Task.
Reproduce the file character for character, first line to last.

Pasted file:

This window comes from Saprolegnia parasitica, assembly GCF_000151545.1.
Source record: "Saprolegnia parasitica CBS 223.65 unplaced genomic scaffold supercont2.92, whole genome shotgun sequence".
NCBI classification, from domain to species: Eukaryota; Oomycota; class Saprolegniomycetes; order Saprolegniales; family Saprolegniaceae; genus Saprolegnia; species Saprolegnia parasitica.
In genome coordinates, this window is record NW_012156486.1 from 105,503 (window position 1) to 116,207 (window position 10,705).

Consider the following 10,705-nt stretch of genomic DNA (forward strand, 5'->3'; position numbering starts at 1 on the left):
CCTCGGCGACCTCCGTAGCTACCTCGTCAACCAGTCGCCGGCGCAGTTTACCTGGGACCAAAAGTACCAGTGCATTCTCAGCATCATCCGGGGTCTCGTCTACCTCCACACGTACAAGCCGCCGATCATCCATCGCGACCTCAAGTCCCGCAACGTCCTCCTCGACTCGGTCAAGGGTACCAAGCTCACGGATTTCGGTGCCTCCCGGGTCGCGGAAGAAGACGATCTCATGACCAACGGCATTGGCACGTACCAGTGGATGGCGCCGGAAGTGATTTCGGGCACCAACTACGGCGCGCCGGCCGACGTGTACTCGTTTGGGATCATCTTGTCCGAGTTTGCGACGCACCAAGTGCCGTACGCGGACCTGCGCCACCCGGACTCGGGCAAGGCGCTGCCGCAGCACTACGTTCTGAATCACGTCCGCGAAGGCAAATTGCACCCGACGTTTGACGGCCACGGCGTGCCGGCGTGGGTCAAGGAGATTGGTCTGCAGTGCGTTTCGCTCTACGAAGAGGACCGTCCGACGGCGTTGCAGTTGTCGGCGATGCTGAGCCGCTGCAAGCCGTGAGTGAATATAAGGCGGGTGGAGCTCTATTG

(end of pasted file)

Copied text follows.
This window comes from Saprolegnia parasitica, assembly GCF_000151545.1.
Source record: "Saprolegnia parasitica CBS 223.65 unplaced genomic scaffold supercont2.92, whole genome shotgun sequence".
NCBI classification, from domain to species: Eukaryota; Oomycota; class Saprolegniomycetes; order Saprolegniales; family Saprolegniaceae; genus Saprolegnia; species Saprolegnia parasitica.
In genome coordinates, this window is record NW_012156486.1 from 105,503 (window position 1) to 116,207 (window position 10,705).

Consider the following 10,705-nt stretch of genomic DNA (forward strand, 5'->3'; position numbering starts at 1 on the left):
CCTCGGCGACCTCCGTAGCTACCTCGTCAACCAGTCGCCGGCGCAGTTTACCTGGGACCAAAAGTACCAGTGCATTCTCAGCATCATCCGGGGTCTCGTCTACCTCCACACGTACAAGCCGCCGATCATCCATCGCGACCTCAAGTCCCGCAACGTCCTCCTCGACTCGGTCAAGGGTACCAAGCTCACGGATTTCGGTGCCTCCCGGGTCGCGGAAGAAGACGATCTCATGACCAACGGCATTGGCACGTACCAGTGGATGGCGCCGGAAGTGATTTCGGGCACCAACTACGGCGCGCCGGCCGACGTGTACTCGTTTGGGATCATCTTGTCCGAGTTTGCGACGCACCAAGTGCCGTACGCGGACCTGCGCCACCCGGACTCGGGCAAGGCGCTGCCGCAGCACTACGTTCTGAATCACGTCCGCGAAGGCAAATTGCACCCGACGTTTGACGGCCACGGCGTGCCGGCGTGGGTCAAGGAGATTGGTCTGCAGTGCGTTTCGCTCTACGAAGAGGACCGTCCGACGGCGTTGCAGTTGTCGGCGATGCTGAGCCGCTGCAAGCCGTGAGTGAATATAAGGCGGGTGGAGCTCTATTG